Thursday, Nov. 21, 2013 | 2 a.m.
UNLV’s Presidential Search
UNLV President Neal Smatresk said he plans to accept the president’s job at the University of North Texas near Dallas if its board of regents decide to confirm him. That meeting will take place on December 12. The UNT board also might decide Smatresk's salary at that time.
If he is confirmed and hired, Smatresk is expected to tender his formal resignation to the Nevada System of Higher Education Board of Regents in December.
Smatresk is expected to show up for work at UNT by February, which makes it likely Smatresk will leave UNLV by the end of the year or January.
At that time, UNLV’s Executive Vice President and Provost John Valery White will become the acting officer in charge of the university until regents appoint either an interim or acting president.
An interim president typically serves between one and three years, with the goal of eventually becoming permanent. An acting president usually serves between six months and a year, and does not apply to become a permanent president.
Regardless of temporary appointment, regents usually hire an executive consulting firm to conduct a national search for its next president. That means, the 10th UNLV president may be chosen as early as fall 2014.
This might sound familiar.
Nevada is again looking to fill a major vacancy in its education system — the third one this year.
After both the state and Clark County superintendents departed this year, now UNLV President Neal Smatresk has been announced as the sole finalist for president at the University of North Texas. The move leaves the community without a leader going into 2014, a year in which the university hopes to accomplish some major goals that would advance the university and improve the community.
So goal No. 1 for the university’s governing board will be to appoint a well-liked, responsible and capable steward who can keep the university moving forward while the board concurrently conducts a national search for a new president.
At stake are the fate of large-scale initiatives Smatresk helped start, including the establishment of a UNLV medical school, development of a large stadium affiliated with UNLV, the launch of a multimillion-dollar campaign to raise money for the university, a move to introduce more residential living options for students, and a goal to make the university the state’s first top-tier research university.
“He (Smatresk) would be the architect but he won’t be able to see them come to fruition,” said Kevin Page, chairman of the board of the Nevada System of Higher Education, which oversees UNLV.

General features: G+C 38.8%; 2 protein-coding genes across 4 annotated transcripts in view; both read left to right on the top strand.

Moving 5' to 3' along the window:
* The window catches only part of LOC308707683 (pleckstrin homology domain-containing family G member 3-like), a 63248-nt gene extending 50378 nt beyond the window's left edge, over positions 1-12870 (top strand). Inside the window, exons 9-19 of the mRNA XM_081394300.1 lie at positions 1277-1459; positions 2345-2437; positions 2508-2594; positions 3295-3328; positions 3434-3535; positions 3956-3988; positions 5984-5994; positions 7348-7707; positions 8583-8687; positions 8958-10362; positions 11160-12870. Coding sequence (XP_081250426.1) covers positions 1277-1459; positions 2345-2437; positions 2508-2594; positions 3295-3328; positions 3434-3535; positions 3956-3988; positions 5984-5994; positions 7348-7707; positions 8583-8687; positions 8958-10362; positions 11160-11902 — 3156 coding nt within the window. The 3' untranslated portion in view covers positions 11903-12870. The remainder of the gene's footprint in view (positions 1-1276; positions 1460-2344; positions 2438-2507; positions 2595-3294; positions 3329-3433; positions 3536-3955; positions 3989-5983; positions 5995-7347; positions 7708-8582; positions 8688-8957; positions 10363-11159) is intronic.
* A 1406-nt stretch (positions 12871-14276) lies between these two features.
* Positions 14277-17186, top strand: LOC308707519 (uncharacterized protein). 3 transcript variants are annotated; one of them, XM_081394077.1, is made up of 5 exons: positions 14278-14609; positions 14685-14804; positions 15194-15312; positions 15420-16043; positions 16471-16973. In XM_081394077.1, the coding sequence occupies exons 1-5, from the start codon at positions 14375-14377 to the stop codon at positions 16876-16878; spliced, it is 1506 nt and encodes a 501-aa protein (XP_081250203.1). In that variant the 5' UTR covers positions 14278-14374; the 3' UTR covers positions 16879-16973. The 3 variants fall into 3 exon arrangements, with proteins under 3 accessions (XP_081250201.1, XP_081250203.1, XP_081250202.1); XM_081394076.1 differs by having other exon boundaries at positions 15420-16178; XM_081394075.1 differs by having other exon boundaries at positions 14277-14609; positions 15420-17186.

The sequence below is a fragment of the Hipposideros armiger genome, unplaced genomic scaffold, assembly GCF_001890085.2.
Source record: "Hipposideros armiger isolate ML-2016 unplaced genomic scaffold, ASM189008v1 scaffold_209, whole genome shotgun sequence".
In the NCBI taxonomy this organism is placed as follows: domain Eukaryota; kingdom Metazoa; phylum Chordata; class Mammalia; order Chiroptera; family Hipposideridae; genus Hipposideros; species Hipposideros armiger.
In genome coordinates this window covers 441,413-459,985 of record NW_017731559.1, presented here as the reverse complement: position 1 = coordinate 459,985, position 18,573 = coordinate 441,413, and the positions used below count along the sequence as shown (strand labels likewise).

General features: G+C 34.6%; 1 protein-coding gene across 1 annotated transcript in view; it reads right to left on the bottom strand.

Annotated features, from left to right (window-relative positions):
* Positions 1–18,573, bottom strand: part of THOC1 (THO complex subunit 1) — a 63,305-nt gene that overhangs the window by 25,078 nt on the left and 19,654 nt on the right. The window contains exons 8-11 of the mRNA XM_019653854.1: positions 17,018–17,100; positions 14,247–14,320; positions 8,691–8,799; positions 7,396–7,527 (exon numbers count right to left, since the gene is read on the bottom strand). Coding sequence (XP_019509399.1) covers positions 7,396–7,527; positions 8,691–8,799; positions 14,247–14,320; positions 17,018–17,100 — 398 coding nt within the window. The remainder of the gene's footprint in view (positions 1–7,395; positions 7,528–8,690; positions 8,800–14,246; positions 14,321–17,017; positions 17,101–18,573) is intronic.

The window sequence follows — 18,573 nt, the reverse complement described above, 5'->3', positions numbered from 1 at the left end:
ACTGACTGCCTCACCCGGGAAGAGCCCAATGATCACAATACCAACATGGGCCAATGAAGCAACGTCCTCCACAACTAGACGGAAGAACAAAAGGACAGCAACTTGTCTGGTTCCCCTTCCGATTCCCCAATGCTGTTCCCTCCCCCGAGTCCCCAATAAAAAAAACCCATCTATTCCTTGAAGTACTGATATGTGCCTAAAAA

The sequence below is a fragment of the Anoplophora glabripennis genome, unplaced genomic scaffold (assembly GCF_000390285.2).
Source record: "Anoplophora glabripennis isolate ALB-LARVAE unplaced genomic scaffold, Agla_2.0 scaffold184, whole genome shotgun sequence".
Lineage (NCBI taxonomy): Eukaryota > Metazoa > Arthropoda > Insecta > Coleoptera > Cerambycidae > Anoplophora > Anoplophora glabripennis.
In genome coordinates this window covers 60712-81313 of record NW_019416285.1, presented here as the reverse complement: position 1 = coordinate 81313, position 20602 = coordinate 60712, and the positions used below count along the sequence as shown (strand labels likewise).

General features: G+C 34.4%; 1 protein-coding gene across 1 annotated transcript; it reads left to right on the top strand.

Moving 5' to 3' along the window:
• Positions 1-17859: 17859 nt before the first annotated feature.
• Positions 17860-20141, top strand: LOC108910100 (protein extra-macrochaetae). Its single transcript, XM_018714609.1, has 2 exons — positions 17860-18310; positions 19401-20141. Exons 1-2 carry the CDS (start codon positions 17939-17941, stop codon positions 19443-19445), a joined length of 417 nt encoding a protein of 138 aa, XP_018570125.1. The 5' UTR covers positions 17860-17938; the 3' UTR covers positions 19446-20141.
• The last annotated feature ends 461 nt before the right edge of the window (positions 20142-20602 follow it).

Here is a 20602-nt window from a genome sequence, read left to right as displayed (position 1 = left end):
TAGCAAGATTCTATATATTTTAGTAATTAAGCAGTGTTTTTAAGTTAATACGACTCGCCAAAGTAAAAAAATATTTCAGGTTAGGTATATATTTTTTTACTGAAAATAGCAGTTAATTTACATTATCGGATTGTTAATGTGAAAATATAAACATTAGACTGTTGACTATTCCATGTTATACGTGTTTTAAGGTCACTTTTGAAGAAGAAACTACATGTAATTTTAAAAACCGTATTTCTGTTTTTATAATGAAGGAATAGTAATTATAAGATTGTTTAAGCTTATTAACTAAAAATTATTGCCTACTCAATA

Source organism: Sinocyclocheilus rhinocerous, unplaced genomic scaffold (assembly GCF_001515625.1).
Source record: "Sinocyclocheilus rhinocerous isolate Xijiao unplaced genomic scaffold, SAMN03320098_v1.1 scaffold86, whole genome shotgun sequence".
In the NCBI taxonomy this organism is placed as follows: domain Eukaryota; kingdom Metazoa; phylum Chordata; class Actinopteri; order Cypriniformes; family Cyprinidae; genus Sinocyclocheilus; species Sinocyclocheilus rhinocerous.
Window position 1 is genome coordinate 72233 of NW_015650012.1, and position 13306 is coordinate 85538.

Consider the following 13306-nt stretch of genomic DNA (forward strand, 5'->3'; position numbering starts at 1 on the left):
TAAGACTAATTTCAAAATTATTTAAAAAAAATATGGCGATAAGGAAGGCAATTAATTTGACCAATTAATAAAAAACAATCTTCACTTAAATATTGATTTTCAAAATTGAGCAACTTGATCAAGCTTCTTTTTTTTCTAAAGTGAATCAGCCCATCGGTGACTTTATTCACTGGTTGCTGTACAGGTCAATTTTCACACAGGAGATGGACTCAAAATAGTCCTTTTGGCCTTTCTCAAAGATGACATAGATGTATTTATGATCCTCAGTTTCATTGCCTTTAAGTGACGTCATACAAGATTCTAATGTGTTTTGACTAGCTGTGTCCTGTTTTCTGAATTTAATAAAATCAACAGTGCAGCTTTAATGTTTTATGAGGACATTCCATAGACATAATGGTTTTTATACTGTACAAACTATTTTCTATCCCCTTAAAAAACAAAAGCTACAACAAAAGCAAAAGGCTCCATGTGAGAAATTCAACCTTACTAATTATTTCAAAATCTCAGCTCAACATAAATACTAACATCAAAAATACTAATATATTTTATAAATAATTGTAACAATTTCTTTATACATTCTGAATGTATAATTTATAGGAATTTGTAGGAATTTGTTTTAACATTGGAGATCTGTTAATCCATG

That job would immediately fall to an interim president, whom the university’s board of regents would appoint once Smatresk officially resigns in December. The board would likely search for a new president and pick one by late 2014.
Meanwhile, donors, businesses, nonprofit foundations, and other community stakeholders will have time to lodge their requests for what type of person the next president should be.
Here’s what they’re saying:
• UNLV should recruit somebody who’s shepherded a university to top-tier research status and has overseen major projects like starting a medical school.
“There are universities around the country who have gone through these types of evolutions, so there’s likely high-caliber expertise out there,” said Cara Clarke, director of communications at the Las Vegas Metro Chamber of Commerce.
• “I think we need a great negotiator, somebody who understands Nevada law and can represent us well in a legislative session,” said Lindy Schumacher, a UNLV Foundation trustee.
UNLV’s president has to make the biennial journey to Carson City, where in recent years Smatresk has had to contend with legislators who slashed the university’s budget in lean, recession-era years.
• A charismatic cheerleader. UNLV needs somebody who’s not only a competent administrator who can bring together faculty, staff, students, alumni and donors, but also a loud and passionate booster in the community. That was a role Smatresk played, said Jim Radigan, executive director for the alumni association
“He was one of the biggest cheerleaders for UNLV that I’ve ever run across,” Radigan said.
• Partner with the community. John O’Reilly, chairman of the UNLV Foundation board, said Smatresk did a good job advocating for Las Vegas and created a lot of momentum that any new president would hopefully carry forward. Smatresk sat on various economic development boards and brought groups like the Brookings Institution to UNLV.
So stakeholders are looking for an extrovert with that same ability to network with others.
“During his tenure, UNLV went from being its own entity, kind of an island, to really being a partner in working with a lot of organizations,” Clark said.
• Shake hands and take checks. In order to maintain momentum, UNLV needs to bring on somebody who isn’t afraid to ask for funding, said Don Snyder, executive dean for strategic development at UNLV.
“Capital campaigns are a way of life,” he said.
• Be creative with money because budgets will likely be tight. Page said a new president needs financial acumen.
“The state is not going to back up a Brinks (security) truck and give us a lot of money,” he said. “Funds are going to be scarce for some time.”
Sun education reporter Paul Takahashi contributed reporting.